My thoughts just race when I think about the possibilities. This is creative thinking and I urge the writer to send his thoughts to the Mayor and Trustees, some of whom do not read the blog.

I am a firm believer in the philosophy that creative thinking and courage are what gets important things done. There are so many great ideas and untapped talent, we just have to tap into the talent and beauty of our surroundings. We need to dream the impossible dreams! .

Georgianna

On June 20, 2007 5:07 PM, Just The Facts said:

Here is a suggestion to increase revenue in a relatively low impact manner. We have a tremendous and valuable resource in the acres of parking lot down at the train station that is not being used to its full advantage.

Yes, down the road additional housing, offices and maybe even a hotel (or more likely a corporate retreat/meeting facility) may be built. But, in the meantime we are squandering a resource that could be paying off in the short term.

My idea is this, why not use a small portion of the lot (I am thinking the back 40, with the nice views of the estuary) as a seasonal cafe/bar. Think similar to the 72nd Street Boat Basin in NYC. You know, something relatively simple (white tent type of thing). The village could charge an operator rent and get a small percentage of the sales. There really are not many waterside eating/drinking venues in the area and this could be a draw throughout the area. In particular, on weekends, the lot is completely empty, and this is the time that such a business would likely be most used.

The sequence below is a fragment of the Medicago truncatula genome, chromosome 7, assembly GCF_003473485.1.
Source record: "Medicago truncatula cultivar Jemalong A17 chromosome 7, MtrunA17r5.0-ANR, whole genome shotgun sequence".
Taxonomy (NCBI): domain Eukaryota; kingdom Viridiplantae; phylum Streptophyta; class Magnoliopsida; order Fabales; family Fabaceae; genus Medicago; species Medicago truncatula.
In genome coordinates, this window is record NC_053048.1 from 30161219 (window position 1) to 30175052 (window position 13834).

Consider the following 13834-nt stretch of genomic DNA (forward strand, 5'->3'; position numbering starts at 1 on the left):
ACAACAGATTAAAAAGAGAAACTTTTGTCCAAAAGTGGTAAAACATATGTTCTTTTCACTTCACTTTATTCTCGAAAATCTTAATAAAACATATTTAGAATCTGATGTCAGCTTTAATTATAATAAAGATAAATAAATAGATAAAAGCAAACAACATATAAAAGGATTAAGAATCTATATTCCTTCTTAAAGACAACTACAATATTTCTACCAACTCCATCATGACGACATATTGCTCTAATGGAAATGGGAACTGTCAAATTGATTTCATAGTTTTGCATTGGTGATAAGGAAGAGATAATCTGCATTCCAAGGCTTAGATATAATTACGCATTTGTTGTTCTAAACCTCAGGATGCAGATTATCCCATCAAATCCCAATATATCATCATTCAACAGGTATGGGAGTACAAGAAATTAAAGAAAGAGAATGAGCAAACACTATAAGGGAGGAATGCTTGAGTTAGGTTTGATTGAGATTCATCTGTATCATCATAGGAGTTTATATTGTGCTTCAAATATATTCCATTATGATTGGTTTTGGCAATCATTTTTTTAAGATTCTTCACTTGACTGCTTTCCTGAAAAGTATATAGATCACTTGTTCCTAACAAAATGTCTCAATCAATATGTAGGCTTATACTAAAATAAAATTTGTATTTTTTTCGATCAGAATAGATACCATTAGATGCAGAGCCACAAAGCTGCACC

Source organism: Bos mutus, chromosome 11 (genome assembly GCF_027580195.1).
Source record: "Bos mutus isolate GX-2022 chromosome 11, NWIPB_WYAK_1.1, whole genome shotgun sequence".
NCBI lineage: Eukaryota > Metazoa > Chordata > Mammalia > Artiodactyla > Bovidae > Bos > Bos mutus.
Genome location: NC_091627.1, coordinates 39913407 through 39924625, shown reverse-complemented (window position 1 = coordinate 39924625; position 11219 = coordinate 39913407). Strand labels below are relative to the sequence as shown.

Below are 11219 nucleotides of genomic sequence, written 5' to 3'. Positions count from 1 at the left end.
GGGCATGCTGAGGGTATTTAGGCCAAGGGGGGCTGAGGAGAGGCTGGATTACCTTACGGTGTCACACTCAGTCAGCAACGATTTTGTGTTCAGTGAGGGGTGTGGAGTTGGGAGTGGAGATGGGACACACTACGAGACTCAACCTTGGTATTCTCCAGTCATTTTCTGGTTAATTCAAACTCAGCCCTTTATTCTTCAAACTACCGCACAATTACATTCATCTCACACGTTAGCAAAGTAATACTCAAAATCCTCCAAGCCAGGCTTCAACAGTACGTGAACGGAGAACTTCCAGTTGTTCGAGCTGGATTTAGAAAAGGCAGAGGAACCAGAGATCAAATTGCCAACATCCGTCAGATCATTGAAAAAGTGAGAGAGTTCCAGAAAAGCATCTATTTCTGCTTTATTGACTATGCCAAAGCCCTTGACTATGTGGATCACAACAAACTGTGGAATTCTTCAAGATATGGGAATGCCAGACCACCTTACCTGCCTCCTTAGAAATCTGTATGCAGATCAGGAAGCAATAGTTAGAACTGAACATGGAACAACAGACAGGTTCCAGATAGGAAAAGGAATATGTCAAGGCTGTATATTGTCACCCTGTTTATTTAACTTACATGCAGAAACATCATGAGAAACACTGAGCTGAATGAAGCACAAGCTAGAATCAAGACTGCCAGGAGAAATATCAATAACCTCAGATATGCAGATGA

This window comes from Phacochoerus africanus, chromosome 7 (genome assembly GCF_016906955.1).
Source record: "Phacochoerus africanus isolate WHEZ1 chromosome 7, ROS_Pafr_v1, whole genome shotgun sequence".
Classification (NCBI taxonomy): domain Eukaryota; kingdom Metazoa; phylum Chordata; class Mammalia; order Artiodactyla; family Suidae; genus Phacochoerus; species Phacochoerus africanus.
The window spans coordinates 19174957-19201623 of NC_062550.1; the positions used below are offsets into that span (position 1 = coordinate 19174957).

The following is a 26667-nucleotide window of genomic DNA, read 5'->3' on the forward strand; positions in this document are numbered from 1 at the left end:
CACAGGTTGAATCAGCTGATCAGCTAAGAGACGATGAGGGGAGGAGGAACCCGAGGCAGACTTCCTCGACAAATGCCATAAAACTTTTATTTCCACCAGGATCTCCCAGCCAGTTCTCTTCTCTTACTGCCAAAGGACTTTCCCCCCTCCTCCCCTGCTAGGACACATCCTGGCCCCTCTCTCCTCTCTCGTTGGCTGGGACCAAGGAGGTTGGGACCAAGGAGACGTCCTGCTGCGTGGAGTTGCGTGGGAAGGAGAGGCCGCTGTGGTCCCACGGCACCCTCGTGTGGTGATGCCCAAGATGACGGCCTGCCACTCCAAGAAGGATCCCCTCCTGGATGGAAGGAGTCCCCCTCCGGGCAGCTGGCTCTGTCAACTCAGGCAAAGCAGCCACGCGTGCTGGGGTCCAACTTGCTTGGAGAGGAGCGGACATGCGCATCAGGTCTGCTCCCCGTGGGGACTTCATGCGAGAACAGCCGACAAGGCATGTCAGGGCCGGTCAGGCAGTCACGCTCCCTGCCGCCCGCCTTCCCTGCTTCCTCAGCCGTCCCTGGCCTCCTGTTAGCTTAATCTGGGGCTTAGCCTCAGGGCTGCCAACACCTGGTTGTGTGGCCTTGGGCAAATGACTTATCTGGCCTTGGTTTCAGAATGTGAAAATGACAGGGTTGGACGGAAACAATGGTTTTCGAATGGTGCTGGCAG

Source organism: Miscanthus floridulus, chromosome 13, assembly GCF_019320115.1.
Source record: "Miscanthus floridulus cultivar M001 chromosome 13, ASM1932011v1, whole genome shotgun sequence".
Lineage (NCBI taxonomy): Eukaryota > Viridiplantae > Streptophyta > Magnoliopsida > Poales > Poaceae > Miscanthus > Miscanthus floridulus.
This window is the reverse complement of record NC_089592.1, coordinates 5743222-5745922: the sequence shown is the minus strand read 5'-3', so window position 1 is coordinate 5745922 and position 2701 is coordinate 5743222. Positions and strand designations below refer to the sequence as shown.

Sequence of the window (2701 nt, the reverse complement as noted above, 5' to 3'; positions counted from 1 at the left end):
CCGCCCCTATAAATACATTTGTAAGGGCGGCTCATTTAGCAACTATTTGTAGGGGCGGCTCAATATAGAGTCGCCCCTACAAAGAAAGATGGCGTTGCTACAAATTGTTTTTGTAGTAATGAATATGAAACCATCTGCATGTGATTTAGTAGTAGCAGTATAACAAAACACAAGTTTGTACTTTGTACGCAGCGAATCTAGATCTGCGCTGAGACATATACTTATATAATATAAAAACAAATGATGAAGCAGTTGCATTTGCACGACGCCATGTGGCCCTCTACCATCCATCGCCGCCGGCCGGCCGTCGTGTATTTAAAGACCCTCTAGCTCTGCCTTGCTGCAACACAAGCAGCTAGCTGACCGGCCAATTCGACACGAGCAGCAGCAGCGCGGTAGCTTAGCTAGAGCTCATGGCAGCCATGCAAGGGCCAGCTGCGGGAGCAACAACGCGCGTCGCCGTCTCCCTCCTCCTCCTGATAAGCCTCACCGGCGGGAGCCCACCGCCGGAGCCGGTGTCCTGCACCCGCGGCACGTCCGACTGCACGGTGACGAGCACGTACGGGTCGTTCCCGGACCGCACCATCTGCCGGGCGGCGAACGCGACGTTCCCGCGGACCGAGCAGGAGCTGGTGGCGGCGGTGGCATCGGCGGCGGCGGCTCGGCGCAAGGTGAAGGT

Further, if this takes off, additional side businesses could be created. Like craft fairs/farmer markets on weekends. The town could charge rent as well as a parking fee (hell, they already do that). Or how about rent out a portion of the lot to someone on weekend nights who could set up a screen for drive in movies? I could definitely see some of these ideas as a good money maker and an added resource for our community. It may even increase property values as people come to the area and see what a nice place Croton is.

On June 18, 2007 5:42 PM, weewill said:

All comments are thought provoking and warrant serious examination for both immediate and future consequences. This is an idea being thrown into a huge pot and certainly nothing to be afraid of. Knowledge is power and until the answers to the valid questions the bloggers have raised had been given no decisions or commitments would or should be considered. There would be many, many more before considerations before we even came close to such a far-reaching decision. Having said that, I believe even the craziest ideas should not frighten us away.

And with regard to “before we bring Cappelli in” is probably not the best way to phrase it. Cappelli marches to his own drummer and I don’t believe would react well to being “summoned.” to come in.

Georgianna

On June 18, 2007 3:32 PM, KWilly said:

Depending on the size of the development, i think that it may not destroy our small town character. We will never know if we take the idea off the table and not bring Cappelli in to discuss the idea. For increasing the Croton tax base and getting rid of a Waste Transfer Station many Crotonites would not mind this development.